UCLA Powers Its Way To 11th National Title, Rout Arizona 15-9
June 8, 2010
OKLAHOMA CITY (AP) - Andrea Harrison hit a grand slam, Megan Langenfeld homered for the third time in two games and UCLA put on a record-setting offensive show to beat Arizona 15-9 Tuesday night and win its 11th Women's College World Series title.
Julie Burney and Samantha Camuso also homered for the Bruins (50-11) as a matchup of college softball's two most successful programs turned into a home run derby.
Stacie Chambers went deep twice and Lini Koria hit a solo shot for Arizona (52-14) as the teams combined to set a World Series record with seven long balls in the game. Ten of the 29 previous World Series didn't have that many home runs during the entire event. Story continues below ?advertisement | your ad here
But in this new offensive era, the championship trophy is headed back to a familiar place.
It's the first title for UCLA since the program won back-to-back trophies in 2003-04, and the first won by fourth-year coach Kelly Inouye-Perez. She won three NCAA championships as a catcher for the Bruins between 1989 and 1992.
A 12th title for the Bruins, won in 1995, was later vacated due to NCAA rules infractions.
Wearing black armbands with the initials of late UCLA basketball coach John Wooden and a school flag flying at half-staff in center field, the fifth-seeded Bruins batted around in the second and fifth innings while setting a championship-round record for scoring. Just days earlier, they set a World Series record by scoring 16 runs in their opening game.
The 24 runs scored in the game were five more than in any previous World Series game.
Langenfeld was unanimously voted the event's Most Outstanding Player after going 12 for 17 with four home runs and nine RBIs. She reached base in 18 of her 23 plate appearances, also drawing four walks and getting hit by a pitch twice. The national player of the year finalist was the winning pitcher in UCLA's first three wins at the World Series and hit the winning home run in the eighth inning of UCLA's 6-5 victory against Arizona in Game 1 of the finals.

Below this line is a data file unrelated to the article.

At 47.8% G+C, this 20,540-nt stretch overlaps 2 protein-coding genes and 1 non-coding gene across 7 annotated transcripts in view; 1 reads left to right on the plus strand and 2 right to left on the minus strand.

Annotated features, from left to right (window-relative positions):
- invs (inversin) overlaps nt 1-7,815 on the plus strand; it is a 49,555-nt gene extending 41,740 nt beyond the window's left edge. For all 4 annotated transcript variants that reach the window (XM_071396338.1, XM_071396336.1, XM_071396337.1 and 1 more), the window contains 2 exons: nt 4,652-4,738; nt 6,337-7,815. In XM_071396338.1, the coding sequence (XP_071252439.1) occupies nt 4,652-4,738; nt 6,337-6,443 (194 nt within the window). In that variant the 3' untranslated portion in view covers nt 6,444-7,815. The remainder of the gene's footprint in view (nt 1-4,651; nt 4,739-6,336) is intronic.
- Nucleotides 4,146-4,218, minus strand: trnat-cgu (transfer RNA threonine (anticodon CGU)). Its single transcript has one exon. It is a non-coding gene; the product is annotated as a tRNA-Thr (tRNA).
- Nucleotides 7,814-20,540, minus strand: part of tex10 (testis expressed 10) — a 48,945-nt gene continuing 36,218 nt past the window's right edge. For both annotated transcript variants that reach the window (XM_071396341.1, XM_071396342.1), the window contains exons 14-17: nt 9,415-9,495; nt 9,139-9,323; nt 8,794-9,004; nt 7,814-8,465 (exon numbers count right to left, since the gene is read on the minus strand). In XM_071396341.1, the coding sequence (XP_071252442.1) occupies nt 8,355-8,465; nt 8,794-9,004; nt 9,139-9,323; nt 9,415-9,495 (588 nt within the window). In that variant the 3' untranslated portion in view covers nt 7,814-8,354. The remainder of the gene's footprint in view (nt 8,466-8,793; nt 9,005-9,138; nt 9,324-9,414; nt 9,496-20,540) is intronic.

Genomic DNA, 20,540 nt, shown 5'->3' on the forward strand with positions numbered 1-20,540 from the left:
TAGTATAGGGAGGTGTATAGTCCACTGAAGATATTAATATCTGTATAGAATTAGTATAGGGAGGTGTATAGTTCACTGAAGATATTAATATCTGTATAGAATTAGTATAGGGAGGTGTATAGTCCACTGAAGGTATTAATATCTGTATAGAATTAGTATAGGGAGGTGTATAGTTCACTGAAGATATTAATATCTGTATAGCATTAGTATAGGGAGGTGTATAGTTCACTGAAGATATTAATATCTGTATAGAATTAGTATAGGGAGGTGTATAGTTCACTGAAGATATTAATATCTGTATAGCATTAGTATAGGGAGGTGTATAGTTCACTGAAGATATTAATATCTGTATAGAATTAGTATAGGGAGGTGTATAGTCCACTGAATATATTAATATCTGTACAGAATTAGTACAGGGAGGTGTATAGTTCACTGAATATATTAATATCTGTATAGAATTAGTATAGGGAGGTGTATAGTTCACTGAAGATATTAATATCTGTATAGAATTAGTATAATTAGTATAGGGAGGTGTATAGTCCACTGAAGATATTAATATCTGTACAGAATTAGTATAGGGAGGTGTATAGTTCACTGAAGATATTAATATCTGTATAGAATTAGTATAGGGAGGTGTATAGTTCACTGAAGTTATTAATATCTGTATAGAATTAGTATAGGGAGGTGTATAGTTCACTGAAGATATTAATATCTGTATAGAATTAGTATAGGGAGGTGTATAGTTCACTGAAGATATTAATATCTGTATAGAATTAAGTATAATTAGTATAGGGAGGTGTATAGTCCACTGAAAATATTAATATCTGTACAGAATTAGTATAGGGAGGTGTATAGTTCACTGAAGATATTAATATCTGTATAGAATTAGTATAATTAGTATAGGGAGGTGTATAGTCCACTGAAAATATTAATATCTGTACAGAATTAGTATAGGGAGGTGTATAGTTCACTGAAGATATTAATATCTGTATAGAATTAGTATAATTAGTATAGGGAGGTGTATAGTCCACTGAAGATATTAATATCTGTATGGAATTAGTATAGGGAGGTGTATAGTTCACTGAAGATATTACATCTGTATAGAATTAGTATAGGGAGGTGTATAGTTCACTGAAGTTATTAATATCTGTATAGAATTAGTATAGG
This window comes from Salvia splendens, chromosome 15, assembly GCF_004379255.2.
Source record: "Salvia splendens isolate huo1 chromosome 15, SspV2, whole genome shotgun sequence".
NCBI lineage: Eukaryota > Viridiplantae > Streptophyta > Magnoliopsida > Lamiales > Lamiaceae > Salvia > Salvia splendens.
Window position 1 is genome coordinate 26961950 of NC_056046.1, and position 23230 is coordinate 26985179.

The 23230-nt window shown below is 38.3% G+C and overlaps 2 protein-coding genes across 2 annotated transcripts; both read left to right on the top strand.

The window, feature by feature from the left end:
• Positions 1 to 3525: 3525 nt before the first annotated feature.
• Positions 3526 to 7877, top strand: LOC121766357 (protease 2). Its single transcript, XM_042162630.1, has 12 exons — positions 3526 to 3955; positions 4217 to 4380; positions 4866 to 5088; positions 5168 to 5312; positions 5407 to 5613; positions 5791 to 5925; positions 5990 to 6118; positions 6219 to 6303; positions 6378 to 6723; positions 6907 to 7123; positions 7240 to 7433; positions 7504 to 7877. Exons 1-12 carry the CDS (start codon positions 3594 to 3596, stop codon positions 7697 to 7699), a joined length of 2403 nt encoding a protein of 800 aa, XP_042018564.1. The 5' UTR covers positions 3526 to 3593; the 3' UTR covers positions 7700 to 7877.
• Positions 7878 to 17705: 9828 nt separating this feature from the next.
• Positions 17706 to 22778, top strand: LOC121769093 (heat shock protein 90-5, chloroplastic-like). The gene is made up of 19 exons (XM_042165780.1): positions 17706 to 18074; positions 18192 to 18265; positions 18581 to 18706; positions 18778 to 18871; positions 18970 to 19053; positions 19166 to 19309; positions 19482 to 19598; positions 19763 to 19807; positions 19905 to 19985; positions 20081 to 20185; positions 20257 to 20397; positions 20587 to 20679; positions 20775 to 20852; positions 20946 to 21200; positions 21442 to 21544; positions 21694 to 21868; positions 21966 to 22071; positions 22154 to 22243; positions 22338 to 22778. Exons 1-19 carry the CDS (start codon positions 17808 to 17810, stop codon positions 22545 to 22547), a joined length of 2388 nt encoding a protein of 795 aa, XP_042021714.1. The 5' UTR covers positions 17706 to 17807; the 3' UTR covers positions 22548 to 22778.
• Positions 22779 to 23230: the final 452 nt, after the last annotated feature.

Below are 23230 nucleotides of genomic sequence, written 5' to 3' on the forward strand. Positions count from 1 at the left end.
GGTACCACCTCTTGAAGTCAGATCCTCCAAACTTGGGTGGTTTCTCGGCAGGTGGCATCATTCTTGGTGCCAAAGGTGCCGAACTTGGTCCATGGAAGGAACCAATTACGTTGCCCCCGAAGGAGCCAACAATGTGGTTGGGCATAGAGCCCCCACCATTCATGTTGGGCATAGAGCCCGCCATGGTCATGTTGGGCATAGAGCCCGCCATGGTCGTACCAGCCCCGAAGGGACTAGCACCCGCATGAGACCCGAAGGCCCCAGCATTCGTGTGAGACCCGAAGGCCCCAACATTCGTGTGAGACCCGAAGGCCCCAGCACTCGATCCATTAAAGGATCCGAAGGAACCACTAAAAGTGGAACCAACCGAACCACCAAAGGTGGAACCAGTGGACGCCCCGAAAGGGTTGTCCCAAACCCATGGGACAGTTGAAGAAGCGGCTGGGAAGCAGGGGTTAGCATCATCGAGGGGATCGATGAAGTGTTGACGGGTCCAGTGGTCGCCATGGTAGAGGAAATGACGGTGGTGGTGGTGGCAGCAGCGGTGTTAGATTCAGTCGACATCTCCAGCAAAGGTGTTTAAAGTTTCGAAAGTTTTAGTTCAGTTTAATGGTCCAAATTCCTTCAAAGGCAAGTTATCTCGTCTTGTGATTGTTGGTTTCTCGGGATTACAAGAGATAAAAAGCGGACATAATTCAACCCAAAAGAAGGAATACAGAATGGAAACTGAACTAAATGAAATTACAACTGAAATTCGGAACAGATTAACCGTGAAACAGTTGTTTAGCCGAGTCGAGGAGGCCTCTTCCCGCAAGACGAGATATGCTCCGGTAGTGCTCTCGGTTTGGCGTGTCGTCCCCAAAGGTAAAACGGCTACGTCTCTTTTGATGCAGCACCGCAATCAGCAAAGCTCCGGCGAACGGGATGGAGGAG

After that thrilling opener to the best-of-three series a night earlier, the Bruins took much of the drama out of the clincher early.
Mike Candrea -- who has won eight national championships as Arizona's coach -- had indicated he wouldn't let Langenfeld have the chance to do damage after she homered twice during Game 1, but he relented with a runner on first in the first inning.
Langenfeld made the Wildcats pay with an opposite-field shot to left for an early 2-0 lead.
When Candrea decided to pitch around her, it didn't work either. Langenfeld was walked with first base open to load the bases in the second, and Harrison powered her 17th home run of the season into the right-field bleachers to make it 6-0.
The duo each hit a World Series-record four home runs as UCLA smashed the team record by hitting 14 over the course of the event. A total of 35 homers went out of the park in the 15 World Series games, breaking the record of 28 set last year.
All those long balls came despite the decision to move the walls in right and left field back from 190 to 200 feet and make them 2 feet taller, an attempt to counter some of the power brought into the game by composite-barreled bats.
Burney hit a line-drive, three-run shot to straightaway center in a seven-run fifth inning for the Bruins, as they responded immediately after Arizona threatened to make a comeback.
UCLA was concerned enough that Langenfeld was pulled from first base and sent to the bullpen after Aleah Macon (13-1) allowed a three-run rally by the Wildcats in the fourth inning. While Langenfeld warmed up, Macon retired the side in order to get out of the jam.
Langenfeld then smashed a one-hop single off the left leg of reliever Sarah Akamine, and the next nine UCLA batters also reached base to widen the gap to 14-4.
Kenzie Fowler (38-9), who won four straight elimination games over two days to get the Wildcats into the finals, came out after she hit B.B. Bates in the helmet with a pitch to open the second inning. By that point, the freshman had thrown 706 pitches in a week.